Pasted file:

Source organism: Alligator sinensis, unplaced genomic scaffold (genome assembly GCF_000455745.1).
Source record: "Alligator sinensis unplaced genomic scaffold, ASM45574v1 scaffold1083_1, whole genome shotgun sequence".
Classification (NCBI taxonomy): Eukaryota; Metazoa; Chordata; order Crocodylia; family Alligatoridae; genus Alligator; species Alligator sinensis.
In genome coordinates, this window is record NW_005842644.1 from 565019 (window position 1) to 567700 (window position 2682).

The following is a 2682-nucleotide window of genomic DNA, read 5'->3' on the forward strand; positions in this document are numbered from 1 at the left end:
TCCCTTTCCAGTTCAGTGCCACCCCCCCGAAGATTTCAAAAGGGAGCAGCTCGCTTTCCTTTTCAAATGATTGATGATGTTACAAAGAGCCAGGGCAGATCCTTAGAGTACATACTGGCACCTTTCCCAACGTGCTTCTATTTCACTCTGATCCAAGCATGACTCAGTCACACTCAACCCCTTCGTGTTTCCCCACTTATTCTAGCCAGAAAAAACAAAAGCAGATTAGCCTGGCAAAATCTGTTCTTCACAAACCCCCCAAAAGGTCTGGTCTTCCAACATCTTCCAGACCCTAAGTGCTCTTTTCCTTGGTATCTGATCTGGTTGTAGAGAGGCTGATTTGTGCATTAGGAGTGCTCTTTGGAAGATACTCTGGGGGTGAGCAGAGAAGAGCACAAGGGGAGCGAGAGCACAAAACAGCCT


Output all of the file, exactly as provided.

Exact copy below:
Source organism: Alligator sinensis, unplaced genomic scaffold (genome assembly GCF_000455745.1).
Source record: "Alligator sinensis unplaced genomic scaffold, ASM45574v1 scaffold1083_1, whole genome shotgun sequence".
Classification (NCBI taxonomy): Eukaryota; Metazoa; Chordata; order Crocodylia; family Alligatoridae; genus Alligator; species Alligator sinensis.
In genome coordinates, this window is record NW_005842644.1 from 565019 (window position 1) to 567700 (window position 2682).

The following is a 2682-nucleotide window of genomic DNA, read 5'->3' on the forward strand; positions in this document are numbered from 1 at the left end:
TCCCTTTCCAGTTCAGTGCCACCCCCCCGAAGATTTCAAAAGGGAGCAGCTCGCTTTCCTTTTCAAATGATTGATGATGTTACAAAGAGCCAGGGCAGATCCTTAGAGTACATACTGGCACCTTTCCCAACGTGCTTCTATTTCACTCTGATCCAAGCATGACTCAGTCACACTCAACCCCTTCGTGTTTCCCCACTTATTCTAGCCAGAAAAAACAAAAGCAGATTAGCCTGGCAAAATCTGTTCTTCACAAACCCCCCAAAAGGTCTGGTCTTCCAACATCTTCCAGACCCTAAGTGCTCTTTTCCTTGGTATCTGATCTGGTTGTAGAGAGGCTGATTTGTGCATTAGGAGTGCTCTTTGGAAGATACTCTGGGGGTGAGCAGAGAAGAGCACAAGGGGAGCGAGAGCACAAAACAGCCT